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Title: Variables associated with cognitive impairment in adults who misuse alcohol as assessed by the Addenbrooke’s Cognitive Examination (revised)
Author: Macdonald, Sarah
ISNI:       0000 0004 2723 048X
Awarding Body: University of Glasgow
Current Institution: University of Glasgow
Date of Award: 2012
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Background:The Addenbrooke’s Cognitive Examination-Revised (ACE-R) is a widely used screening tool for Dementia. Although it is recommended for use in detecting cognitive impairment in people who misuse alcohol (Scottish Government 2007), the ACE-R has not been validated with this population. This study compared the performance of a group of people who misuse alcohol on the ACE-R with published normative data. The study examines whether deficits in ACE-R performance are associated with previous experience of a withdrawal from alcohol, duration of alcohol use and units consumed per week. Methods:Data from 77 attendees at the Alcohol Liaison Service in NHS Ayrshire and Arran who had completed the ACE-R was extracted from an existing database and included in the study. The ALS group ACE-R total and domain scores were compared to those of the original validation control group used by Mioshi et al (2006). Using independent t–tests, differences in overall ACE-R performance and domain performance were examined. Independent t-tests were also used to determine the impact of previous withdrawal on ACE-R scores. Correlation analyses and multiple regression were used to examine relationships between aspects of drinking history (previous withdrawal, duration of use and units consumed per week) and ACE-R outcome. Results:Total ACE-R scores, memory and fluency domain scores were significantly lower in the ALS group compared to normative data (p<0.001) It was not possible compare attention, language and visuospatial domain scores between groups as parametric assumptions were not met and only mean control group data was available. Attendees with a history of alcohol withdrawal had significantly poorer scores on the domain of attention compared to those who had not (p=0.009). They appeared to have lower overall ACE-R scores although this differnce was not significant (p=0.128). This analysis was underpowered. Longer duration of alcohol drinking was associated with lower verbal fluency (r=-0.362), lower memory (r=-0.239) and lower visuospatial (rs=-0.234) domain scores. Units consumed weekly were not significantly associated with any ACE-R domain score or total score. Longer duration of alcohol use and previous withdrawal experience together accounted for 10% of the variance in ACE-R total scores (p=0.02). Conclusion:It is likely that most people who chronically and hazardously misuse alcohol will experience persisting cognitive impairment. The ACE-R appears to be a good measure for the assessment such difficulties in this population. This study suggests that it is not possible to accurately judge the severity of cognitive impairment in people who drink hazardously on the basis of duration of alcohol use and previous withdrawal experience alone. The study has methodological limitations and more rigorous research examining the use of the ACE-R with this population is necessary.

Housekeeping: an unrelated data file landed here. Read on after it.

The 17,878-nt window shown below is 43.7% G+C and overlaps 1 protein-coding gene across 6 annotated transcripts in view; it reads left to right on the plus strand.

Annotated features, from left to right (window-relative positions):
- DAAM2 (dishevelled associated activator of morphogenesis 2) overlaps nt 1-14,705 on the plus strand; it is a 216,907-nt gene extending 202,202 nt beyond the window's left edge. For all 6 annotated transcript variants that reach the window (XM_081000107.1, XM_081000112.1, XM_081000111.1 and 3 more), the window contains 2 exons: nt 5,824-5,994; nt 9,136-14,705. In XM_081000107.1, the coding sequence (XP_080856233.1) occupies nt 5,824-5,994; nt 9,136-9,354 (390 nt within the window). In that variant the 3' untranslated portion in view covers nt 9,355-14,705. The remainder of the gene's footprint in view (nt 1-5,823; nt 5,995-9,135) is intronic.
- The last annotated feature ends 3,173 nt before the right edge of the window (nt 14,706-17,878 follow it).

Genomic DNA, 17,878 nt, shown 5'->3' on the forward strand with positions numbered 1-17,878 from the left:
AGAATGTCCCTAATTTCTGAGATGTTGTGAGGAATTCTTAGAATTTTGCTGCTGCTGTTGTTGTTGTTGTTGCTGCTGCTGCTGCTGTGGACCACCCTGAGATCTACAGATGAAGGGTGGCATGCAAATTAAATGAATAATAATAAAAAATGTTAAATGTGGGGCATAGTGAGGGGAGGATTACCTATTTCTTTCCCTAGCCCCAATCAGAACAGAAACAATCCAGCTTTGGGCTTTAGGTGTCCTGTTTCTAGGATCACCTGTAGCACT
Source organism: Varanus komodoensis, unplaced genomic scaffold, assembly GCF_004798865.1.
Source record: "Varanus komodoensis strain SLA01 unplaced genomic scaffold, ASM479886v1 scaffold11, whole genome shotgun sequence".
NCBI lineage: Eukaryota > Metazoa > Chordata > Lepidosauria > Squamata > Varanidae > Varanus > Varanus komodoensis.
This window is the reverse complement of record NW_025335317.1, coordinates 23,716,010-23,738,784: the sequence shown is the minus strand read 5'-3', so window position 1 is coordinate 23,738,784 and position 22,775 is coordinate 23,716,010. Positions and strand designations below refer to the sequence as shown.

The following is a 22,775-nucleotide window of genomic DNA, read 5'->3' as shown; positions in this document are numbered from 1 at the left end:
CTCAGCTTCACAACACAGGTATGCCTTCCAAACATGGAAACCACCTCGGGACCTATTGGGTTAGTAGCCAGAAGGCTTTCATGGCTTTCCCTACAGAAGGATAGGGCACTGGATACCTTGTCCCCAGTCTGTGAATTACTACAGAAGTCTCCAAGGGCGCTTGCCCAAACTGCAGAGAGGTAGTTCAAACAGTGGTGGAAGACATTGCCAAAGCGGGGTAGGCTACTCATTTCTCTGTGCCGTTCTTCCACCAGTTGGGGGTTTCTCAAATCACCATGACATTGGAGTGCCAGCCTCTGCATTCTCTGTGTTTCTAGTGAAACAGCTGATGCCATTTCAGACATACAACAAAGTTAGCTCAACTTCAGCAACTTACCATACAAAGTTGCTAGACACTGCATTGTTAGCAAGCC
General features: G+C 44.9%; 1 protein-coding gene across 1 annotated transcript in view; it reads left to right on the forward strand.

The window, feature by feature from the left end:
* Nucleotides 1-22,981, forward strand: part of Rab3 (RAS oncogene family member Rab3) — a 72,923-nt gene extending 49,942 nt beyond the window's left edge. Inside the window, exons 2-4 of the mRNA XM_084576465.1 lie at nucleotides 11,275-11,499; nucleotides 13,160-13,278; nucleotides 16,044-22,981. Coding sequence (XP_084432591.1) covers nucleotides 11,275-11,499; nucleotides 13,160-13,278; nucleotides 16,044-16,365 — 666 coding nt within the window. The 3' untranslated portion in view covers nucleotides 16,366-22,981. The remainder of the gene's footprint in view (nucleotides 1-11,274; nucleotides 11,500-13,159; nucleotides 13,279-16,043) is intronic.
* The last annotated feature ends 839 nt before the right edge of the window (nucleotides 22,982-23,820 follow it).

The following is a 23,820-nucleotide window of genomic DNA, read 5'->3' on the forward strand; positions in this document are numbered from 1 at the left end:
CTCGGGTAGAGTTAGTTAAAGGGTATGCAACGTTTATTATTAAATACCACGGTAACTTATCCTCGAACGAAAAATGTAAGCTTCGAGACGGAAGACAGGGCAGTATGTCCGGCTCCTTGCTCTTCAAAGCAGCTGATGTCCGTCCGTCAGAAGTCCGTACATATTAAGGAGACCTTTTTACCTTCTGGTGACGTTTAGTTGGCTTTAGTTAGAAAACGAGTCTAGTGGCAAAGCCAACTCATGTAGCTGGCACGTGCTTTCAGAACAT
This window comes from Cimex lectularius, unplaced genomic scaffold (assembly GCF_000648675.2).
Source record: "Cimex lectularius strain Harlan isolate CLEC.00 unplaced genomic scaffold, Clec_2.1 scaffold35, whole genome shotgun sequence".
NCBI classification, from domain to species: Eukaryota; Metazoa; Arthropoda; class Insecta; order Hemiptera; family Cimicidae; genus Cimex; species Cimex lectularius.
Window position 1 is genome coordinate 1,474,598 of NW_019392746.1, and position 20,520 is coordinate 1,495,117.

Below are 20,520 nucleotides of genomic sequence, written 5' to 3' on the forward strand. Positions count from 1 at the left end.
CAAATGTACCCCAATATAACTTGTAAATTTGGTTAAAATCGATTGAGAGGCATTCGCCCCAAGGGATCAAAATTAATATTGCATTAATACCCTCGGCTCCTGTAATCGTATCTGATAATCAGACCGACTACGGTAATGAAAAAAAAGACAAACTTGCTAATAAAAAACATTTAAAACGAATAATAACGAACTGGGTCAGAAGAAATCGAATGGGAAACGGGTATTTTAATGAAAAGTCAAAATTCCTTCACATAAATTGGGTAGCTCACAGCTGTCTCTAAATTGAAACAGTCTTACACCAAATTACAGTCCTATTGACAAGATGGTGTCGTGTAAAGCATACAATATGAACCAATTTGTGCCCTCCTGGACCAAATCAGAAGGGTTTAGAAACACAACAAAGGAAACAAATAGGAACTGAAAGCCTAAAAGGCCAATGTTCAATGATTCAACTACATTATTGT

Supervisor: Not available Sponsor: Not available
Qualification Name: Thesis (D.Clin.Psy.) Qualification Level: Doctoral
EThOS ID:  DOI: Not available
Keywords: RC0321 Neuroscience. Biological psychiatry. Neuropsychiatry ; BF Psychology